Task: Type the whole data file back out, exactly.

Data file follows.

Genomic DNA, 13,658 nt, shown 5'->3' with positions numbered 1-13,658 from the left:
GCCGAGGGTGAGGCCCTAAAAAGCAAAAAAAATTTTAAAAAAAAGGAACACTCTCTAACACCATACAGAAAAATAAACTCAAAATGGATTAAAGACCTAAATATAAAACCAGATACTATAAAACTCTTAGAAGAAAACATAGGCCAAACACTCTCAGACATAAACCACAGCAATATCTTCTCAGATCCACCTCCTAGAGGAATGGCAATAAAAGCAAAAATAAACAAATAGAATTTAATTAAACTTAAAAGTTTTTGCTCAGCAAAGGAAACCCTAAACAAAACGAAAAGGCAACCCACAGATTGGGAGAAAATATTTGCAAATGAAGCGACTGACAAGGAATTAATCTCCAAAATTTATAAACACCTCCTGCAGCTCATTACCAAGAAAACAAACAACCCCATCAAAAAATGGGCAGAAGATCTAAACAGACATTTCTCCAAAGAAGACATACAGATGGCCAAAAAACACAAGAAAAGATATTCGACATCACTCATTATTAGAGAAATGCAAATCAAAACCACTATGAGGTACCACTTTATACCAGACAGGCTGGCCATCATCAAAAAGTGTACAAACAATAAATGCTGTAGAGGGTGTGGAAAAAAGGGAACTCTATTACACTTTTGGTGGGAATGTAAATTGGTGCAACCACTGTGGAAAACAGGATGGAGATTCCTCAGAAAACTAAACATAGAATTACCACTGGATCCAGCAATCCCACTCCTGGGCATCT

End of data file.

Genomic DNA, 13,658 nt, shown 5'->3' with positions numbered 1-13,658 from the left:
GCCGAGGGTGAGGCCCTAAAAAGCAAAAAAAATTTTAAAAAAAAGGAACACTCTCTAACACCATACAGAAAAATAAACTCAAAATGGATTAAAGACCTAAATATAAAACCAGATACTATAAAACTCTTAGAAGAAAACATAGGCCAAACACTCTCAGACATAAACCACAGCAATATCTTCTCAGATCCACCTCCTAGAGGAATGGCAATAAAAGCAAAAATAAACAAATAGAATTTAATTAAACTTAAAAGTTTTTGCTCAGCAAAGGAAACCCTAAACAAAACGAAAAGGCAACCCACAGATTGGGAGAAAATATTTGCAAATGAAGCGACTGACAAGGAATTAATCTCCAAAATTTATAAACACCTCCTGCAGCTCATTACCAAGAAAACAAACAACCCCATCAAAAAATGGGCAGAAGATCTAAACAGACATTTCTCCAAAGAAGACATACAGATGGCCAAAAAACACAAGAAAAGATATTCGACATCACTCATTATTAGAGAAATGCAAATCAAAACCACTATGAGGTACCACTTTATACCAGACAGGCTGGCCATCATCAAAAAGTGTACAAACAATAAATGCTGTAGAGGGTGTGGAAAAAAGGGAACTCTATTACACTTTTGGTGGGAATGTAAATTGGTGCAACCACTGTGGAAAACAGGATGGAGATTCCTCAGAAAACTAAACATAGAATTACCACTGGATCCAGCAATCCCACTCCTGGGCATCT